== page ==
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Pecorino Sardo/"Reggiato" Sardo - another name?

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So, last fall I started cooking from a Sardinian cookbook, and went to Arthur Avenue in search of Pecorino Sardo. I came away with the most amazing cheese, which resembled aged Parmigiano Reggiano in color and texture, but almost richer. After very quickly going through a huge chunk of it, I tried to find it at both Murray's and DiPalo - Murray's had nothing by that name, and what I got at DiPalo was a pale comparison. Though, what I got at DiPalo looks a lot like the cheese shown here:

http://en.wikipedia.org/wiki/Pecorino...

So, today, I finally got back to Mike's on Arthur Avenue where I'd bought this originally, and was helped by the absolutely wonderful older man working there, with the most glorious blue eyes and white hair (http://www.arthuravenue.com/index.jsp - looks like it was Michele Greco, one of the founders). I ordered guanciale, and he started speaking to me in Italian, which is amusing because I don't speak Italian. (He later asked if I was Sicilian, which was also amusing, because my coloring bears little resemblance to that typically associated with Sicilians!) I then ordered the Pecorino Sardo, and he gave me a quizzical look, and said something that I took to mean that Pecorino is not/can't be Sardo, and had me try the Fiore Sardo, which I knew wasn't it. But, I saw a wheel next to it that looked like the cheese I'd had before, and he said, ah, (I think!) "Reggiato Sardo". I tasted, and it certainly is what I had before.

So, I'm hoping someone out there might enlight me further, as googling "Reggiato Sardo" and spelling variations thereof didn't get me anywhere!

Edit - a link to a post w/ photos of the original cheese bought on Arthur Avenue.

http://www.chowhound.com/topics/46197...

Thanks!

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  1. I think he might have been saying "vecchiato Sardo", i.e., aged Sardo, although the normal word order would be "Sardo vecchiato" and the Consorzio per la Tutela del Formaggio Pecorino Sardo calls it "Pecorino Sardo Maturo".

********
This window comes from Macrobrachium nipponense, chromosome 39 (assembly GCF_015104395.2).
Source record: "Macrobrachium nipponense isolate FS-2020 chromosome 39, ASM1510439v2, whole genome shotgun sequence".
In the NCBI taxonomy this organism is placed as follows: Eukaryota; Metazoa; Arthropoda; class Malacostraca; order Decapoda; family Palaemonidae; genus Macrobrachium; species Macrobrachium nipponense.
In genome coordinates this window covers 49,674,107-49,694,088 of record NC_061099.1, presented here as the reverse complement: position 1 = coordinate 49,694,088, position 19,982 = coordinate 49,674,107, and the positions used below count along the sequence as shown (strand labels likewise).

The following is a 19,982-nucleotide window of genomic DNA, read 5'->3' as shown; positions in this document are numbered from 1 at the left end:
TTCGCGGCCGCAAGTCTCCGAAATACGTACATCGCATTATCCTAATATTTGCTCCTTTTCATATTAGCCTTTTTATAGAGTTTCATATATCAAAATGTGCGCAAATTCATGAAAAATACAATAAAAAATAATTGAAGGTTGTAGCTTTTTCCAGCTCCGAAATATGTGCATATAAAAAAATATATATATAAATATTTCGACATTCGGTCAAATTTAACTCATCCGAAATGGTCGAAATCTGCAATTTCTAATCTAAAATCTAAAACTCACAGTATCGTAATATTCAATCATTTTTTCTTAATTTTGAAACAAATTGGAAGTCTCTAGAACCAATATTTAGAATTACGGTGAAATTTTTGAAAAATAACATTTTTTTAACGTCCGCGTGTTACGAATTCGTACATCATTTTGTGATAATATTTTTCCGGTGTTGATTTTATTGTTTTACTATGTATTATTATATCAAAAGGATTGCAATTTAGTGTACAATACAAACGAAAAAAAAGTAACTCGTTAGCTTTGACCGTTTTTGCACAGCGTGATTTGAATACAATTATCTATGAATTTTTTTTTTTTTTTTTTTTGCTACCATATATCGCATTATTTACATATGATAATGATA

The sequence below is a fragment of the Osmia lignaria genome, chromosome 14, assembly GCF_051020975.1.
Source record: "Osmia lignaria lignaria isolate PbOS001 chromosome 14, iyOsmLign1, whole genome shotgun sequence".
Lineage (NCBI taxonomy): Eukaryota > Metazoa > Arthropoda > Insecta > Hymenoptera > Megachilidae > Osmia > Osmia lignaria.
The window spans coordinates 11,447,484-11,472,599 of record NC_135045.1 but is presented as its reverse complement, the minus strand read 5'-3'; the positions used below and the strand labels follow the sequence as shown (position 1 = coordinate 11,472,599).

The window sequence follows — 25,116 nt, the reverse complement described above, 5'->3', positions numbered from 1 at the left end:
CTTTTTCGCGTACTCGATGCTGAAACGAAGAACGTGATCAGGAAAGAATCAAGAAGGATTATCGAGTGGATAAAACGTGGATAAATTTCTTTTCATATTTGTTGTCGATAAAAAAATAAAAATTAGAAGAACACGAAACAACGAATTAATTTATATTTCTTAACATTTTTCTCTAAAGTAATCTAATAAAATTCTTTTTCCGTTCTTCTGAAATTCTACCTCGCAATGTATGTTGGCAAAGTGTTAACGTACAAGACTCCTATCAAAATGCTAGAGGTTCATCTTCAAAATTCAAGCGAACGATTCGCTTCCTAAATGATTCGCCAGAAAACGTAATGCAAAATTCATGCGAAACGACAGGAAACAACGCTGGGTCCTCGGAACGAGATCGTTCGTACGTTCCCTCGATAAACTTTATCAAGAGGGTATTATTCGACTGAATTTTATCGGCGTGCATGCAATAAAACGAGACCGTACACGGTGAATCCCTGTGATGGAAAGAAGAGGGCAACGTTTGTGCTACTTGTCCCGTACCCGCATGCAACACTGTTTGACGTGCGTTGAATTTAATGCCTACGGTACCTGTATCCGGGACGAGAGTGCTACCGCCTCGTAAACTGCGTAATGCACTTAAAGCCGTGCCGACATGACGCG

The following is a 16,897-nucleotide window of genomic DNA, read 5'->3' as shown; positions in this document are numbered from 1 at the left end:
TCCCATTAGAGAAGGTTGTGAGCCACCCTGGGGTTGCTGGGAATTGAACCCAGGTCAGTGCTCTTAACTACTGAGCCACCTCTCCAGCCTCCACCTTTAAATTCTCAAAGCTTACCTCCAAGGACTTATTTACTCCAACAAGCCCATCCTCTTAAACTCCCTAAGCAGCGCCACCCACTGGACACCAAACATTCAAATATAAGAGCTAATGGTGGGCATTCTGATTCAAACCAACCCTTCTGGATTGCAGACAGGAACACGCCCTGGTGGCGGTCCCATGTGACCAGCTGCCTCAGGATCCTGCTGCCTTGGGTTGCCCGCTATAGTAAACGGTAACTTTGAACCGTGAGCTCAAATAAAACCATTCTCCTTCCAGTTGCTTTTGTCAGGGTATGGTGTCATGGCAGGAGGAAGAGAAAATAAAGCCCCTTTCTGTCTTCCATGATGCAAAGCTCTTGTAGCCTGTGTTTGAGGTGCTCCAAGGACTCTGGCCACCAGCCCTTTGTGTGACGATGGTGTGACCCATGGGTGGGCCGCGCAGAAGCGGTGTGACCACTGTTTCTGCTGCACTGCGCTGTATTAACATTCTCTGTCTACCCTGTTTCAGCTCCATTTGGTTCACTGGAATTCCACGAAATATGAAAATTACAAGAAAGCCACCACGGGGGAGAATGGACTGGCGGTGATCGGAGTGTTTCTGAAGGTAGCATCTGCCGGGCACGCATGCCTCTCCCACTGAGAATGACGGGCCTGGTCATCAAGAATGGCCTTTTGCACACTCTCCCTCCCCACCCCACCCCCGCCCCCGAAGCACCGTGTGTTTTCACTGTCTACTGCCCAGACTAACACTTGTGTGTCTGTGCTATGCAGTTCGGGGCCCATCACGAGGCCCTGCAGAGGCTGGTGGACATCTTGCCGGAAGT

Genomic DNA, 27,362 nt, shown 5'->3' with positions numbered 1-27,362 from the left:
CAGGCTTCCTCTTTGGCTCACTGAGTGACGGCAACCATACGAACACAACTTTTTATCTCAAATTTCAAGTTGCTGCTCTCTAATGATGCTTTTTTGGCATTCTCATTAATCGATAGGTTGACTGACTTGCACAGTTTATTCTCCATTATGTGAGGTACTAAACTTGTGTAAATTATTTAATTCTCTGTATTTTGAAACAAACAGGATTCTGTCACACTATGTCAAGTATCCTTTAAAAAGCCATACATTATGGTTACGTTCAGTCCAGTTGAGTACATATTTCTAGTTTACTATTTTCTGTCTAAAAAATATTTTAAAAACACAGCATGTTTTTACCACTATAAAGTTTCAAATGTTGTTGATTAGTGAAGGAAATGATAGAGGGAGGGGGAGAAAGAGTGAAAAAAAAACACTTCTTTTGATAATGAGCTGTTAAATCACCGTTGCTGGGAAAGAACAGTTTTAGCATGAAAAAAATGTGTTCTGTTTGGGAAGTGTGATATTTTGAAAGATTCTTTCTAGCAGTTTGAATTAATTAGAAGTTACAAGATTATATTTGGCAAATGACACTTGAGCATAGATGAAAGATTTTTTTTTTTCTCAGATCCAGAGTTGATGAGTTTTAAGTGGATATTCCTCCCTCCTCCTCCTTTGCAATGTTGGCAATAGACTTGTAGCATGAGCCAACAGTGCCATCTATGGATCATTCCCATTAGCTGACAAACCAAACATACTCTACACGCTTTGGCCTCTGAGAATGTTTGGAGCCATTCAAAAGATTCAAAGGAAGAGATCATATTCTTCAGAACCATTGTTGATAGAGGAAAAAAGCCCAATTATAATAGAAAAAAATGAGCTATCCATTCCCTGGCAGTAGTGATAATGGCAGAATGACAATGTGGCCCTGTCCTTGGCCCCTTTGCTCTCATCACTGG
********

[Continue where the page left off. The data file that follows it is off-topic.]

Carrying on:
1 Reply
    1. re: zerlina

      Ah - that would would make perfect sense! Appreciate your posting this.

    2. I imagine what you had was Pecorino Sardo Maturo, as indicated by zerlina. Maturo is aged for at least 12 months, while the Fiore is aged much less, and has less bite. With regard to the man at Mike's, I would guess that he was saying "invecchiato", which means "aged". As far as I know, there is no such thing as Pecorino Sardo Reggiato. But I'm no expert :)
      How is Mike's guanciale, btw?

      1 Reply
      1. re: vvvindaloo

        The only guanciale I've had is from Mike's! So it was wonderful. Thanks for the additional confirmation on the cheese.

      2. Reggianito Sardo can be an Italo-Argentinean cheese, made from cow's milk. Lots of Italians in Argentina, and lots of cows. It is richer-tasting than Pecorino Sardo. Typically it is cheaper and can be a good bargain as a grating cheese, but should not be fraudulently sold as in Italian cheese.

        2 Replies
        1. re: lagatta

          Thanks - I'll have to check next time I'm at the market. I'd be surprised if this place were selling Argentine (Argentinian?) cheese - but I'll ask.

          1. re: MMRuth

            My spell check allows Argentine, Argentinian and Argentinean.

            There is nothing wrong with Argentine cheese - with a country that has countless millions of cows (and Italians) but products should be labelled with country and region of origin...

        2. No answer to your questions, but a little aside...The sheperds from Sardegna are known for making Pecorino, since they are typically tending sheep. The most famous pecorini in Italy for instance, come from Pienza and places close by; they are made in Tuscany by sheperds that came from Sardegna years ago. Fresco refers to a cheese that has ripened at least a few weeks and is still very soft, mezzo stagionato is a semi soft, and stagionato is hard, looking much like a parmigiano.
          You can get some beautiful pecorino from Fairway.